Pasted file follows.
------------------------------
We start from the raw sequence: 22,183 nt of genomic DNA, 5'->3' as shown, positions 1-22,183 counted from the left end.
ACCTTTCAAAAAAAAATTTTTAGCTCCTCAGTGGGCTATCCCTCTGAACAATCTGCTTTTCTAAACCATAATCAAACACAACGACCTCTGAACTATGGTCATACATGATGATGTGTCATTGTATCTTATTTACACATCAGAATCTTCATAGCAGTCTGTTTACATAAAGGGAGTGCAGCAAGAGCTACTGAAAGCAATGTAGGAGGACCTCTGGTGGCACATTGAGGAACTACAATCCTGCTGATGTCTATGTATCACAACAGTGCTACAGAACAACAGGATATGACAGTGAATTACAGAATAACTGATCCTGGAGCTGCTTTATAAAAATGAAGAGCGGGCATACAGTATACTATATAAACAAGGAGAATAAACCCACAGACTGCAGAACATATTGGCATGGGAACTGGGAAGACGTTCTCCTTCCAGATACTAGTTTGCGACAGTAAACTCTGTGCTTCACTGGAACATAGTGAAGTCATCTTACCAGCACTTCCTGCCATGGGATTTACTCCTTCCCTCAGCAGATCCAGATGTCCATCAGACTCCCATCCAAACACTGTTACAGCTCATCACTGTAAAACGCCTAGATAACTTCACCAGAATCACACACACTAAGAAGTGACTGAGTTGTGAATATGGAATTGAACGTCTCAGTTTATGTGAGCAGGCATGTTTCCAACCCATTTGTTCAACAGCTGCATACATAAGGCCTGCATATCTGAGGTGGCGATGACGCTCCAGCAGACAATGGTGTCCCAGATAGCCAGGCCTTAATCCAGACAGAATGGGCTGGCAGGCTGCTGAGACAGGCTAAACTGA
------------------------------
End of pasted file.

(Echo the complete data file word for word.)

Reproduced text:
We start from the raw sequence: 22,183 nt of genomic DNA, 5'->3' as shown, positions 1-22,183 counted from the left end.
ACCTTTCAAAAAAAAATTTTTAGCTCCTCAGTGGGCTATCCCTCTGAACAATCTGCTTTTCTAAACCATAATCAAACACAACGACCTCTGAACTATGGTCATACATGATGATGTGTCATTGTATCTTATTTACACATCAGAATCTTCATAGCAGTCTGTTTACATAAAGGGAGTGCAGCAAGAGCTACTGAAAGCAATGTAGGAGGACCTCTGGTGGCACATTGAGGAACTACAATCCTGCTGATGTCTATGTATCACAACAGTGCTACAGAACAACAGGATATGACAGTGAATTACAGAATAACTGATCCTGGAGCTGCTTTATAAAAATGAAGAGCGGGCATACAGTATACTATATAAACAAGGAGAATAAACCCACAGACTGCAGAACATATTGGCATGGGAACTGGGAAGACGTTCTCCTTCCAGATACTAGTTTGCGACAGTAAACTCTGTGCTTCACTGGAACATAGTGAAGTCATCTTACCAGCACTTCCTGCCATGGGATTTACTCCTTCCCTCAGCAGATCCAGATGTCCATCAGACTCCCATCCAAACACTGTTACAGCTCATCACTGTAAAACGCCTAGATAACTTCACCAGAATCACACACACTAAGAAGTGACTGAGTTGTGAATATGGAATTGAACGTCTCAGTTTATGTGAGCAGGCATGTTTCCAACCCATTTGTTCAACAGCTGCATACATAAGGCCTGCATATCTGAGGTGGCGATGACGCTCCAGCAGACAATGGTGTCCCAGATAGCCAGGCCTTAATCCAGACAGAATGGGCTGGCAGGCTGCTGAGACAGGCTAAACTGA